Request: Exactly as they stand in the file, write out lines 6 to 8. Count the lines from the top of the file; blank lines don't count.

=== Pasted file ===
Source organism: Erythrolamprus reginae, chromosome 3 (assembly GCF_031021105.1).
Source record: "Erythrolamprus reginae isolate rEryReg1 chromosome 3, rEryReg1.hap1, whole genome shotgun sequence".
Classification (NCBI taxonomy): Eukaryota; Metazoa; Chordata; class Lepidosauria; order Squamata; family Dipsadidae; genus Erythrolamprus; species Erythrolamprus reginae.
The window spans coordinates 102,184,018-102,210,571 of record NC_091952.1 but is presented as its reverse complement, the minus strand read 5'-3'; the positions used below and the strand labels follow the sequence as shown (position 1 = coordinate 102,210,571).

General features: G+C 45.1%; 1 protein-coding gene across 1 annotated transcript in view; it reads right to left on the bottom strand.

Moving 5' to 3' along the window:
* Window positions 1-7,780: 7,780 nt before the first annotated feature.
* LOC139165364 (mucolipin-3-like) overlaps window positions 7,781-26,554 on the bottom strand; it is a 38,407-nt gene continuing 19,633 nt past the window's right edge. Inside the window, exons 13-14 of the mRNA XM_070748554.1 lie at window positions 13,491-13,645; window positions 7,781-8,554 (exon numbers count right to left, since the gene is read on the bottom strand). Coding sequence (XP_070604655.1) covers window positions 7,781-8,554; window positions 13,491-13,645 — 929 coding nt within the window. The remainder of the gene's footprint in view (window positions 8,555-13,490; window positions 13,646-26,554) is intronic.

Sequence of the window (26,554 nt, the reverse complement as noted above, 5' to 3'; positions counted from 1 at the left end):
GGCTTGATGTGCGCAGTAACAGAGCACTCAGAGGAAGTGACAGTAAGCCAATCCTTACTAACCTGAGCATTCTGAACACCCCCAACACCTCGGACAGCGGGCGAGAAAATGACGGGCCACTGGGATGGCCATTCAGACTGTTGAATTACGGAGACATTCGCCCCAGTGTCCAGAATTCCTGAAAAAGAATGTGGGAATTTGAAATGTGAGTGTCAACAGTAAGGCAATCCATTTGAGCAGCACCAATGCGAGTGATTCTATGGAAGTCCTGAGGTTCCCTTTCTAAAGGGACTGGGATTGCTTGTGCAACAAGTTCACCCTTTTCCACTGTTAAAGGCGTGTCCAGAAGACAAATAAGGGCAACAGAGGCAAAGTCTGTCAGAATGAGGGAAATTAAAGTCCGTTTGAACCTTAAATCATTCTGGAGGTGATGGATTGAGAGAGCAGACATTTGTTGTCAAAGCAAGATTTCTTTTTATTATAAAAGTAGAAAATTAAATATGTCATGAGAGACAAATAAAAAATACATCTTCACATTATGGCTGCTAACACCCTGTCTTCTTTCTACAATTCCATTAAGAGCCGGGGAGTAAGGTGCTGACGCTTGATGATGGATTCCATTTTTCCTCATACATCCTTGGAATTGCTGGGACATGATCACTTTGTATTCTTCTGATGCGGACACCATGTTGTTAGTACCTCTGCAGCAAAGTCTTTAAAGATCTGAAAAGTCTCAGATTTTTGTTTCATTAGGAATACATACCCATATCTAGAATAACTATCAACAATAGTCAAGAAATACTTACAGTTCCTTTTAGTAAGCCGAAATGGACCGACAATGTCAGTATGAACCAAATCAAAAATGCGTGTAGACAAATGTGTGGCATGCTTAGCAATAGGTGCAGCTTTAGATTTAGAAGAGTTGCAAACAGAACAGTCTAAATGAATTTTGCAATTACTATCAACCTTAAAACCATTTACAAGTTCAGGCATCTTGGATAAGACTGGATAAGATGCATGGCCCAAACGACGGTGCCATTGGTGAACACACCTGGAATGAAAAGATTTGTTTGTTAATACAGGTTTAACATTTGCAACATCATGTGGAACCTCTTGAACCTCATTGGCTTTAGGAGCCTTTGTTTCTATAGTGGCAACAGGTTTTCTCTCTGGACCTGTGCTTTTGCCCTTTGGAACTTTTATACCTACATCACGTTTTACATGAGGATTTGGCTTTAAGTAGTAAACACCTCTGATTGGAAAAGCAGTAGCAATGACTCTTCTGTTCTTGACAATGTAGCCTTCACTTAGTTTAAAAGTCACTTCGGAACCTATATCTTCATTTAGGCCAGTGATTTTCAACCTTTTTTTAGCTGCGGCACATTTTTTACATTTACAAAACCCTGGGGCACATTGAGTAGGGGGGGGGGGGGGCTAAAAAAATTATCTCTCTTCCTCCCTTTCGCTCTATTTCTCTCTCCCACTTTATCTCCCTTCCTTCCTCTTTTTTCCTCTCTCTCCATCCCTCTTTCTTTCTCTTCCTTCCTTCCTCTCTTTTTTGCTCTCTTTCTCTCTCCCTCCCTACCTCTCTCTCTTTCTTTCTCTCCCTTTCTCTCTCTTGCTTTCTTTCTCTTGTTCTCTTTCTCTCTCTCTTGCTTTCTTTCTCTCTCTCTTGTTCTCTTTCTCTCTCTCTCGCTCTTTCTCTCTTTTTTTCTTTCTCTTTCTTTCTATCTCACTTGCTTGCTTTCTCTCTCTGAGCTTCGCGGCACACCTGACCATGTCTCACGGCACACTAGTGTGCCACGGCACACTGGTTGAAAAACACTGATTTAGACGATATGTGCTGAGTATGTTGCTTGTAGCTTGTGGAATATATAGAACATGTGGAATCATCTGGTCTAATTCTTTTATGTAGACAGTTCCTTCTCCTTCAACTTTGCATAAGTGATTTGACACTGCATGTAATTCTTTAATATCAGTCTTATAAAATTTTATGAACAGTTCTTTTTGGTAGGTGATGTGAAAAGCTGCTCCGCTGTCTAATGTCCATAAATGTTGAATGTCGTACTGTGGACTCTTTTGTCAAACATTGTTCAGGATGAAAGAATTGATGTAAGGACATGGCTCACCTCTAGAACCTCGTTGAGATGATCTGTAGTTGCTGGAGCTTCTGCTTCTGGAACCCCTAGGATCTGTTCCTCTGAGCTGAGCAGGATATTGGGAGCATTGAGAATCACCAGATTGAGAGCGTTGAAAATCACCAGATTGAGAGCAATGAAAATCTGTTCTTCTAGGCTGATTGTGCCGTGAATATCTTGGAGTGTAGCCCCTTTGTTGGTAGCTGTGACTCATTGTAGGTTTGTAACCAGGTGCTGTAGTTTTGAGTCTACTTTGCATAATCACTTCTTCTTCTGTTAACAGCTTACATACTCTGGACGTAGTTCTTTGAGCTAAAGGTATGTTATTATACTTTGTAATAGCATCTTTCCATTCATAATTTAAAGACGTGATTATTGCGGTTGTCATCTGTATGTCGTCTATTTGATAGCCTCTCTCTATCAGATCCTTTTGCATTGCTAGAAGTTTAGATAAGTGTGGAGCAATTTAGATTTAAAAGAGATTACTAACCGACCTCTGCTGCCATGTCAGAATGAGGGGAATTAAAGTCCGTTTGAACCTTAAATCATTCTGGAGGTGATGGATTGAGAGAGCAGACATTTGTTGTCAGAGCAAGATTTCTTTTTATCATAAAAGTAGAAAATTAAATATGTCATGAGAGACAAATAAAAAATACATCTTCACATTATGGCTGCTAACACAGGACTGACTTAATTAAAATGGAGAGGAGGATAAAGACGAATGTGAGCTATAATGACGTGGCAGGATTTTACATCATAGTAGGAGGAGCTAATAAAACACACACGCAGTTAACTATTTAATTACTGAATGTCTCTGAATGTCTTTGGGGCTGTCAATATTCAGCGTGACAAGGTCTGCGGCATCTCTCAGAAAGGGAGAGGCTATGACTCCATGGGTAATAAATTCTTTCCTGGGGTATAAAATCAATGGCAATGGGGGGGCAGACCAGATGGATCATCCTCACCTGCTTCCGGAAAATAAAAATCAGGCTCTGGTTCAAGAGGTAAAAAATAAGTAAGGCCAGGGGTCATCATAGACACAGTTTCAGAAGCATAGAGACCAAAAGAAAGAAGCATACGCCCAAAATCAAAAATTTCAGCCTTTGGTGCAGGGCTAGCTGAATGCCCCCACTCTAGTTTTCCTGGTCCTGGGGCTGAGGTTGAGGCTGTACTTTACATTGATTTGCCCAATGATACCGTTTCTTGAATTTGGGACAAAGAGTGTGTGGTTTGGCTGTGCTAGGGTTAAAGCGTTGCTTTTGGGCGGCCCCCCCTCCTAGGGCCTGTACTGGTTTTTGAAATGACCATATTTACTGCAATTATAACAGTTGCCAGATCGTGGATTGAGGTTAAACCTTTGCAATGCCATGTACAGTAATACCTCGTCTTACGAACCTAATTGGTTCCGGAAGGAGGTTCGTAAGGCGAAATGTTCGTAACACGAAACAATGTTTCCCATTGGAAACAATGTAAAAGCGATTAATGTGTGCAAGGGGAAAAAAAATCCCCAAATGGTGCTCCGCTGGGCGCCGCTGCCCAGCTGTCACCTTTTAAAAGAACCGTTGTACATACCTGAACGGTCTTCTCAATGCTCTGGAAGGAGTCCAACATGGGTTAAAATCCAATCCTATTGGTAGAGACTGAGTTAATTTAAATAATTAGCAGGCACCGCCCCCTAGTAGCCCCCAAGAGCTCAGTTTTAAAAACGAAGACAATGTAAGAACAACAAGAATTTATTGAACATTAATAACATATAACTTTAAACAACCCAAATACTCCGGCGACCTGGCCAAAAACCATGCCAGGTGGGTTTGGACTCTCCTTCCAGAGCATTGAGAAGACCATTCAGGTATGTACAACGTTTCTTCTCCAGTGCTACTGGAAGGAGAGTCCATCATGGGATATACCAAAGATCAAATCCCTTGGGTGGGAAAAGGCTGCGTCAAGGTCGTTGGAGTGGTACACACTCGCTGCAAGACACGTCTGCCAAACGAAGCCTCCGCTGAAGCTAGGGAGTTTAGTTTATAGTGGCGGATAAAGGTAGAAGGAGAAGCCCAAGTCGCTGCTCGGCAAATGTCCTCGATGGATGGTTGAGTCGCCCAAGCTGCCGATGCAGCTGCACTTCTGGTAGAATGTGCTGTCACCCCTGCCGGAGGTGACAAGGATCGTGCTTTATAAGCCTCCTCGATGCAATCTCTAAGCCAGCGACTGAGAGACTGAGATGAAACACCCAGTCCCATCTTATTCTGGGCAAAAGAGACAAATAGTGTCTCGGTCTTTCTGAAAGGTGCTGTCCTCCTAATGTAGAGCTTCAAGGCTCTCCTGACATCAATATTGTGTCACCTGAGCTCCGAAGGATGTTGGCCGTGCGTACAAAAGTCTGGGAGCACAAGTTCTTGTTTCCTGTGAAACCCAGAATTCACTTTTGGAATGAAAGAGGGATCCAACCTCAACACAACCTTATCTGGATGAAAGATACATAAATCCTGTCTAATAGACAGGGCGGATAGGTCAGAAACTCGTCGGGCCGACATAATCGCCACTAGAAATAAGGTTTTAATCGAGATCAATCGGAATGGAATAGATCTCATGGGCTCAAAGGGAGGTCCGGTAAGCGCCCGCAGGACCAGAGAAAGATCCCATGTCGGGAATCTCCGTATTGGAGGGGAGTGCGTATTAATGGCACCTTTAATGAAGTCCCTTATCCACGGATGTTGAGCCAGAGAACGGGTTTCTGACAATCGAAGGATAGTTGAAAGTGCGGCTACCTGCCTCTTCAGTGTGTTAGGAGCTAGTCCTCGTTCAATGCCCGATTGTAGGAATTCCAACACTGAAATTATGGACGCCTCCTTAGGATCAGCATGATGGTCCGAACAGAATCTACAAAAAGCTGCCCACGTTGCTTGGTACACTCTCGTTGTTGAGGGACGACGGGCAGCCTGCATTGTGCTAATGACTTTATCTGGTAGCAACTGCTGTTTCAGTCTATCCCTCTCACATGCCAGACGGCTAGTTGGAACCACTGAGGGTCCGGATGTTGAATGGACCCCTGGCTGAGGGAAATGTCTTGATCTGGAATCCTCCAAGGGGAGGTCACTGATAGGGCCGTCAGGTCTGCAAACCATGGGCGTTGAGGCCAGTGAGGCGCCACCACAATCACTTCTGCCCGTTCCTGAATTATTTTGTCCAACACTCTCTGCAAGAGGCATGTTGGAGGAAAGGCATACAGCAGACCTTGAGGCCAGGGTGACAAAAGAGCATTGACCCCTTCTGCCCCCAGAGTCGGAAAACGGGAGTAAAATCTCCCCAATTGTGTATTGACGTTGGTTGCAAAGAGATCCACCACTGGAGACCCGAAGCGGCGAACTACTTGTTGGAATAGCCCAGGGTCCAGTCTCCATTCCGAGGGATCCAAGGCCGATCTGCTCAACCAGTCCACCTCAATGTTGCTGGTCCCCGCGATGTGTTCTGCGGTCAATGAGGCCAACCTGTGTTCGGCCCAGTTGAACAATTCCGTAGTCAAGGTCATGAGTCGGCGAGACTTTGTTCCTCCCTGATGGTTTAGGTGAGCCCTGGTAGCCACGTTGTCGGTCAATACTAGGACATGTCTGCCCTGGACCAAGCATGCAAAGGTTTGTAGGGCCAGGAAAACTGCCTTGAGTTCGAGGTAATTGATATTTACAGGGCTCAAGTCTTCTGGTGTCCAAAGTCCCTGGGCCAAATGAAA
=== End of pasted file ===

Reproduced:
Moving 5' to 3' along the window:
* Window positions 1-7,780: 7,780 nt before the first annotated feature.
* LOC139165364 (mucolipin-3-like) overlaps window positions 7,781-26,554 on the bottom strand; it is a 38,407-nt gene continuing 19,633 nt past the window's right edge. Inside the window, exons 13-14 of the mRNA XM_070748554.1 lie at window positions 13,491-13,645; window positions 7,781-8,554 (exon numbers count right to left, since the gene is read on the bottom strand). Coding sequence (XP_070604655.1) covers window positions 7,781-8,554; window positions 13,491-13,645 — 929 coding nt within the window. The remainder of the gene's footprint in view (window positions 8,555-13,490; window positions 13,646-26,554) is intronic.